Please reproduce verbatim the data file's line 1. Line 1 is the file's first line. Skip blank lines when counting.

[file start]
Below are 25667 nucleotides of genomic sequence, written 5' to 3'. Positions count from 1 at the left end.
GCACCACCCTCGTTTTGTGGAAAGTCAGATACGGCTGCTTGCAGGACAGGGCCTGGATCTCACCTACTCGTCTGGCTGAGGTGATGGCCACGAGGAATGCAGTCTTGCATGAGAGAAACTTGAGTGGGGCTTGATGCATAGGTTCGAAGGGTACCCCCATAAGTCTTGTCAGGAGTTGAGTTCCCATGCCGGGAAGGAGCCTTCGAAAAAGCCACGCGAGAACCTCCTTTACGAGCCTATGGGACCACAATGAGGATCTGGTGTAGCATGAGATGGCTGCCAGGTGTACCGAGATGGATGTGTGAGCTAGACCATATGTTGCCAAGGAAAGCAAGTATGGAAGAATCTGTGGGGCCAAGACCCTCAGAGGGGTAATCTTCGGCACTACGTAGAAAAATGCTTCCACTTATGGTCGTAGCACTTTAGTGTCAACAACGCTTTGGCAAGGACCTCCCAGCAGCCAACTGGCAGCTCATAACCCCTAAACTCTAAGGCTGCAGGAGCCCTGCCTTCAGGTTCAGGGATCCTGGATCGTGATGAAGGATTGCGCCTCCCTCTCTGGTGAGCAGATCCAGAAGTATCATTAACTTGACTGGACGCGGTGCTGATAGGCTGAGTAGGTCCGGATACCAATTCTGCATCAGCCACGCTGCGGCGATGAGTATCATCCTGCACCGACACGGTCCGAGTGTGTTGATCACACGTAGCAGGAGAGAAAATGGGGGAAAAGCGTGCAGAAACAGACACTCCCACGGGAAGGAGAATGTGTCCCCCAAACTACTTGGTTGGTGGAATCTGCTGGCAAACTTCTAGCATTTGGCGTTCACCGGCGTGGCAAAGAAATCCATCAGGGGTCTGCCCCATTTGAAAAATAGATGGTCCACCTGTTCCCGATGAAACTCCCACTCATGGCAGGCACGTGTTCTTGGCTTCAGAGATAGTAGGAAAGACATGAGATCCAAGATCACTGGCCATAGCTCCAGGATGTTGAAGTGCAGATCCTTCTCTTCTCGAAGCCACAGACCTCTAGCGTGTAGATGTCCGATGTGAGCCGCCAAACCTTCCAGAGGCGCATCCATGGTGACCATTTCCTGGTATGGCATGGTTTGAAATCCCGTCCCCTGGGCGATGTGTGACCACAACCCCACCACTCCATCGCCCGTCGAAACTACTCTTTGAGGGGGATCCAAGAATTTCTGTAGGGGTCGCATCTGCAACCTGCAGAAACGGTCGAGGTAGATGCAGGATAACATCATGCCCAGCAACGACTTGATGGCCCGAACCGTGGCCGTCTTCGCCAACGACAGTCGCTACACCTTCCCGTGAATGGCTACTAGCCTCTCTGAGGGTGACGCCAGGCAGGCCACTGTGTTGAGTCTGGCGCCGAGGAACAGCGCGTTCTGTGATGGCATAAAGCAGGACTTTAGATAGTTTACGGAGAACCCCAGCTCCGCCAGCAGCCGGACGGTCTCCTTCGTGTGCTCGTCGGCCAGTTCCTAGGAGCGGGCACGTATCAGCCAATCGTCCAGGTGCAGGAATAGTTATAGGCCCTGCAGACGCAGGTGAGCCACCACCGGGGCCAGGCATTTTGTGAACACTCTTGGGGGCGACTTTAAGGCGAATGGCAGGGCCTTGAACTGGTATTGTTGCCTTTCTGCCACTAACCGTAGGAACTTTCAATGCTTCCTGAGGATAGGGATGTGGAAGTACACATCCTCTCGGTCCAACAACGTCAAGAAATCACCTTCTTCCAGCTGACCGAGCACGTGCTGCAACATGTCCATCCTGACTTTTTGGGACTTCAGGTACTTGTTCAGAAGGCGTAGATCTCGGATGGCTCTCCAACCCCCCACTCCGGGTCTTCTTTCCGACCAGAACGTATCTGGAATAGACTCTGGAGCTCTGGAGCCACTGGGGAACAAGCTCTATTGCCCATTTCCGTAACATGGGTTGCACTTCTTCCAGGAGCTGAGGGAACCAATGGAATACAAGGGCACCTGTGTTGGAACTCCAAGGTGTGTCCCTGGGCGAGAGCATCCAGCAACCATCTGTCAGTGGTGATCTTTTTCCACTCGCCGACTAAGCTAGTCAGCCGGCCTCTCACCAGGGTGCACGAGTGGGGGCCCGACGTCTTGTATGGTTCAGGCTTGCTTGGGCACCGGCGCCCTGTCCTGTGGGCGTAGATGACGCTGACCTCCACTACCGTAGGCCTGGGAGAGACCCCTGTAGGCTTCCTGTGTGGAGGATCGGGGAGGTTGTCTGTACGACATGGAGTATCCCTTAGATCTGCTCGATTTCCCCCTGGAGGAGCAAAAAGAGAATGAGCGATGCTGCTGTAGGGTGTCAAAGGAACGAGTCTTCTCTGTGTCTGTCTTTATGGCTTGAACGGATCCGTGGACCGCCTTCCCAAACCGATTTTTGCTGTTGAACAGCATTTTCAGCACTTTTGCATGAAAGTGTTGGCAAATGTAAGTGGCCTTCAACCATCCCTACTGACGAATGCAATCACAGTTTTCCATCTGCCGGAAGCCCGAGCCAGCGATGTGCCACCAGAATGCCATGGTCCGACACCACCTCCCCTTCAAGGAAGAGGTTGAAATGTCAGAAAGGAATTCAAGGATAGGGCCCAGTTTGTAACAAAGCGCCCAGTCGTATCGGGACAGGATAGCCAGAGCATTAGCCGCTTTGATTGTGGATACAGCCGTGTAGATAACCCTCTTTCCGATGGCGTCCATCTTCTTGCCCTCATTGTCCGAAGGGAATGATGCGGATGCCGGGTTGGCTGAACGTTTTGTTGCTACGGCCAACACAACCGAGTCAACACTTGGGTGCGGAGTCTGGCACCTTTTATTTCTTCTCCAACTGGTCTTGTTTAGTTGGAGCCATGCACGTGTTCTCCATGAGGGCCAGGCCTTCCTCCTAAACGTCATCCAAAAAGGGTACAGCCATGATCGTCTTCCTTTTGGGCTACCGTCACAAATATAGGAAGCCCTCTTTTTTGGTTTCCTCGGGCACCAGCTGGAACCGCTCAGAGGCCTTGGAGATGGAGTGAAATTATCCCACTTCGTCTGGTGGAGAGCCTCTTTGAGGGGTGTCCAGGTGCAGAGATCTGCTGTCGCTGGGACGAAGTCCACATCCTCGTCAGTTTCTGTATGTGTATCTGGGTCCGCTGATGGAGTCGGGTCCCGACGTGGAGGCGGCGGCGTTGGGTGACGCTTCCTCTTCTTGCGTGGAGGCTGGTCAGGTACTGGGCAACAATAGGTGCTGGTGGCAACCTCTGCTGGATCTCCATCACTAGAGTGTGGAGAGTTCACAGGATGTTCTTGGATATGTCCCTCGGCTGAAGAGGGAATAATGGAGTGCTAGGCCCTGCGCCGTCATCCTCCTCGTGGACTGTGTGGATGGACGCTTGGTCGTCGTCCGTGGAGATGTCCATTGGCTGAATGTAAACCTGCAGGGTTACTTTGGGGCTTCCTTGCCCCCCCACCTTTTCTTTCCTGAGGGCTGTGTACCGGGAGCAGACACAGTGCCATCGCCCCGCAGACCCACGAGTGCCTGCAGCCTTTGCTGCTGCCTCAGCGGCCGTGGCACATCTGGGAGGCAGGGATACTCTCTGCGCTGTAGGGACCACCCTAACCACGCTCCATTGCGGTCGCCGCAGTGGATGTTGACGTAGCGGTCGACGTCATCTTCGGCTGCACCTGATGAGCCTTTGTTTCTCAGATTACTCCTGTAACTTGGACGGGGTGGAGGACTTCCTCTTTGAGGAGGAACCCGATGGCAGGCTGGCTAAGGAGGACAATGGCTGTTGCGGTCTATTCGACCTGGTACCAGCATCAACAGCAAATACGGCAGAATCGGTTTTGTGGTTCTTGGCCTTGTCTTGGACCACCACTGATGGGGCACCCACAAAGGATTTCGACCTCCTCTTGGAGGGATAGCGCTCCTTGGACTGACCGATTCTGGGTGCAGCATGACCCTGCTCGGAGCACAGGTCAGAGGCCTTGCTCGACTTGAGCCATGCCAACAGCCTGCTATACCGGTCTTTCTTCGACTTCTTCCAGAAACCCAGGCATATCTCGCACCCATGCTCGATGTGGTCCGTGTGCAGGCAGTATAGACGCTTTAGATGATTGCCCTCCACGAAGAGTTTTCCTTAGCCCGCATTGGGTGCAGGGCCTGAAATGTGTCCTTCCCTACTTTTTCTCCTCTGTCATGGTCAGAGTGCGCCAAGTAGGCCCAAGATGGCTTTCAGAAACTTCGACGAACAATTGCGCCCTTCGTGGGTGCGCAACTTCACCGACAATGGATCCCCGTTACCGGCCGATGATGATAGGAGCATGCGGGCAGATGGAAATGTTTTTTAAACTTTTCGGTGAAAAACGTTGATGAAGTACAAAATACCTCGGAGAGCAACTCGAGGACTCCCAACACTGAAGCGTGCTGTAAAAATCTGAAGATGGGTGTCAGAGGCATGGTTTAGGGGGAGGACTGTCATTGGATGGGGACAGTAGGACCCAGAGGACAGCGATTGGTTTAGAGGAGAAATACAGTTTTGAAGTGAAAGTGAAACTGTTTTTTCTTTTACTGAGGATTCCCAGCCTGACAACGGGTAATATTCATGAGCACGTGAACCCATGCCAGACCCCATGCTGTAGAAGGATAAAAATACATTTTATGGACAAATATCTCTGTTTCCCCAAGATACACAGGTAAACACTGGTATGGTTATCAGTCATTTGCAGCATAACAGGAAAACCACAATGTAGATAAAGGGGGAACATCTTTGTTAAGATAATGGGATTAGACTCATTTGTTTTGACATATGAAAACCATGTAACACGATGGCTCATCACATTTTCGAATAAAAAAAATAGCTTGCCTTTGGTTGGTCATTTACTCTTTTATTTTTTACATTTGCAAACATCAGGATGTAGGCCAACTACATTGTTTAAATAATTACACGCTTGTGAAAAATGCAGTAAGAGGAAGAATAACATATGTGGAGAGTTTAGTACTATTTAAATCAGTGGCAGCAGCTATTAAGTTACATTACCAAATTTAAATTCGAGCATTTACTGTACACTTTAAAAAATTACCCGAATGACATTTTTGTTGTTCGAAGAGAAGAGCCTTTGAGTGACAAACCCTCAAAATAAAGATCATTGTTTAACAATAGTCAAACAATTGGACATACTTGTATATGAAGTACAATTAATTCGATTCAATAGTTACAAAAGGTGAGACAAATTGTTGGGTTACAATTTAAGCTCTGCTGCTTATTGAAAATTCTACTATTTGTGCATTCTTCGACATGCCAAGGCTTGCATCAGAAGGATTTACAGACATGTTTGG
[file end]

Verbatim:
Below are 25667 nucleotides of genomic sequence, written 5' to 3'. Positions count from 1 at the left end.